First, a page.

Upon graduation from high school, I carried 165 pounds on my 6’1″ frame. I was the epitome of skin and bones, lean from constant athletic events and the associated preparatory training. My red-hot metabolism probably had a lot to do with it, too.
I spent a recent couple weeks at the mud hut, working with a sense of urgency rooted in my strong suspicion the industrial age has nearly run its course. Patience is a reportedly a virtue, but only for the living. Barack Obama and his cabal of economic hit men have used a handful of tricks to paper over the economic pile of crap they inherited (and promoted). But the stench is still real, even if the pile is covered with an increasingly tall stack of dollar bills. Most industrial humans continue to ignore the crimes against humanity required to prop up the empire, instead focusing on the “disaster” of unemployment. A few of us actually give a damn about other species and cultures, and even on improving the odds of our own species persisting another generation on this planet, so we welcome the economically dire news. But most Americans welcome the ecological collapse we’re bringing to Earth, and they couldn’t really care less about future generations of human beings, including their own children.
Back in Tucson after a back-breaking two weeks at the mud hut, I tracked down a scale. Sure enough, I’m working entirely too hard. I’ve added two inches to my height since high school, and a whopping three pounds. If I was skin and bones back in the day, I’m now 168 pounds of callused skin on degenerating bones. Herein, I report the results of my recent physical labor.
This post includes links to several pictures that illustrate preparations at the mud hut, along with my rapidly developing skills. It supplements a post from six months ago. And if you want to know how far we’ve come since we started this venture, check out this post from October 2007. We’ve added minimal infrastructure during the last six months, so it’s worth reading the earlier versions. Photographs of infrastructure I described then are linked here: greenhouse, bee box, garden beds, outdoor kitchen with its wood-fired cook stove and grinding mill, straw-bale chicken coop, and straw-bale house with its off-grid solar system (the latter has components guarded by one of the resident gopher snakes).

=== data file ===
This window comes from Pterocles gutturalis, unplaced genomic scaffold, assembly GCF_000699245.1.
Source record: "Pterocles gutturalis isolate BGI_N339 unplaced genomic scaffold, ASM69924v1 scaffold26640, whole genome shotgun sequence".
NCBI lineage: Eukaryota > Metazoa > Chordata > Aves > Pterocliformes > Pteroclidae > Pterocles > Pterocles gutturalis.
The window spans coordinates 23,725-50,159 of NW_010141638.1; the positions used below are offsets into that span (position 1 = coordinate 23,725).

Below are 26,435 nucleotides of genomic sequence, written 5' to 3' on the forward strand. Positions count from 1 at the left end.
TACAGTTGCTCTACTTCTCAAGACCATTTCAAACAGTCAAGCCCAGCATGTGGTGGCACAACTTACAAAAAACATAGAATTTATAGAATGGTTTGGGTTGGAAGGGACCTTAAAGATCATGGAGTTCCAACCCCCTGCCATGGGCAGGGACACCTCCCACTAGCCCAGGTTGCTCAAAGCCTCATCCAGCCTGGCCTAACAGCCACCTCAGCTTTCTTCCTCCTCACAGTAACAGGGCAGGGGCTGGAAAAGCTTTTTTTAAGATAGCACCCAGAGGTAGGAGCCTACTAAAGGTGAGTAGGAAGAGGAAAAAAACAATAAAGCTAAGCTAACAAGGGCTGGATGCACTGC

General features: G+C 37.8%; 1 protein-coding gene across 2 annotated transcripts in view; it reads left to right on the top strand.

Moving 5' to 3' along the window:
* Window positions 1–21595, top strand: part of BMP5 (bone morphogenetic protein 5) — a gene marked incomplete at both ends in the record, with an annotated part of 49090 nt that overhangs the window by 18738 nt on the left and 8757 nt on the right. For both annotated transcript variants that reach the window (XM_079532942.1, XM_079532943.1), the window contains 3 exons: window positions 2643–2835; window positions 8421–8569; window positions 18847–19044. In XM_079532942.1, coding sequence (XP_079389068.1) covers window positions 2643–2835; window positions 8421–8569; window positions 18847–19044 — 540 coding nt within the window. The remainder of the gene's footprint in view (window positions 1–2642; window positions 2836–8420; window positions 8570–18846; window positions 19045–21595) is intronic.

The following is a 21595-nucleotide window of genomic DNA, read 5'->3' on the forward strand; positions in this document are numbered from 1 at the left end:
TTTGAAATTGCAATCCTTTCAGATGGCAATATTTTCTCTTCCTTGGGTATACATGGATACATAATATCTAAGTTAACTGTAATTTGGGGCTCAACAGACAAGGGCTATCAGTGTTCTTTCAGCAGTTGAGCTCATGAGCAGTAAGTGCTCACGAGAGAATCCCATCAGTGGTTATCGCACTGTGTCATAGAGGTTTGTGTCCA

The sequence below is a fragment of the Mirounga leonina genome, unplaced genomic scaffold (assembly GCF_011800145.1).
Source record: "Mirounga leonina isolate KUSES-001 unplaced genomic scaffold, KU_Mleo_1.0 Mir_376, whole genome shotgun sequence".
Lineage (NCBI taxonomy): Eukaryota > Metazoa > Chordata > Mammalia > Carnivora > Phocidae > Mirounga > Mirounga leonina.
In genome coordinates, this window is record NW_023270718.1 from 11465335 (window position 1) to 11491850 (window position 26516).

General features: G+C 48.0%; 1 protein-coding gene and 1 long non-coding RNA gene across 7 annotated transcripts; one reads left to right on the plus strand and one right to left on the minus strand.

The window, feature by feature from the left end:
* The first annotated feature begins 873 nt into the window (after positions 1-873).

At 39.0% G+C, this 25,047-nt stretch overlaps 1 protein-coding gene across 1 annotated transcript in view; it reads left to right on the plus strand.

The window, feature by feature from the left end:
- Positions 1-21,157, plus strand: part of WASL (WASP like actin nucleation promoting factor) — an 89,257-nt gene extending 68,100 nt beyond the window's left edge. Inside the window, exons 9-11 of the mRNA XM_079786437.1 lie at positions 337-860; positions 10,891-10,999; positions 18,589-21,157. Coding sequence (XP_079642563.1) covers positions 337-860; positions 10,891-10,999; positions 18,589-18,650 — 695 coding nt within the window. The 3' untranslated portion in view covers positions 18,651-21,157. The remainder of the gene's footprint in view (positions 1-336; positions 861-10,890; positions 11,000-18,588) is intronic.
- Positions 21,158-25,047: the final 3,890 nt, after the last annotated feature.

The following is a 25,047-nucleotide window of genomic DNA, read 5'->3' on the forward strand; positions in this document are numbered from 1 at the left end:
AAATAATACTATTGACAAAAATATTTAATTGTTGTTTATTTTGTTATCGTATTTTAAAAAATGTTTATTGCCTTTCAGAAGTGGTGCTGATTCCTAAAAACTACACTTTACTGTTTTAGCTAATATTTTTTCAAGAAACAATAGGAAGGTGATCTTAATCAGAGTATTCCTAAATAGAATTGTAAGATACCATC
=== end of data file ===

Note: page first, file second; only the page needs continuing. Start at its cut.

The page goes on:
What’s new, then? In terms of infrastructure, we have a goat pen and goat run, a duck house, and a potato cellar partially filled with more than 100 pounds of recently harvested potatoes. We’re well on our way to growing and preserving all our own food. Already, we are producing more than 70% of the food we eat. Admittedly, the abundant summer harvest makes this step relatively easy. So we’re canning and drying foods, making excellent use of the greenhouse and wood-fired cook stove as we plan for a paucity of fresh vegetables during the winter ahead. With luck, we won’t have to rely on the approach suggested by Scott Adams, creator of Dilbert.
We do not have our own goats yet, primarily because the neighbors have more goats than they can milk, so we have free access to a few gallons of milk each week. And you know the age-old question: Why buy the goat when you’re getting the milk for free? Ultimately we’ll invest in a couple goats on our own property. But we’re plenty busy already, with the ducks providing at least six eggs each day and the chickens providing a few more. The nine young hens will start laying in a month or two, at which point we’ll be overwhelmed with eggs. I’m not worried about the cholesterol, but I am concerned about feeding the chickens and ducks when the industrial economy fails. Got any ideas, especially for sources of protein? We’re considering a mealworm farm, in part because I probably won’t be tempted to steal that particular source of protein from the fowl.
And how about those skills I’m developing? I’ve dug trenches (requiring only a strong back and a weak mind, so it’s the perfect job for me) in which to install water lines, and even installed a frost-free hydrant near the chicken coop and duck house (I’m a plumber). This morning I laid tile atop a counter in the outdoor kitchen (I’m a mason). I’ve built several awnings for tools and shade, along with a few structures for animals (I’m a rough carpenter). And we’re growing considerable food, planted from seed, in our own garden beds and also in a neighbor’s field (I’m a sharecropper). My two favorite titles, then, are Professor Emeritus and Sharecropper. I never dreamed I’d have either title, back when I weighed a mere 165 pounds.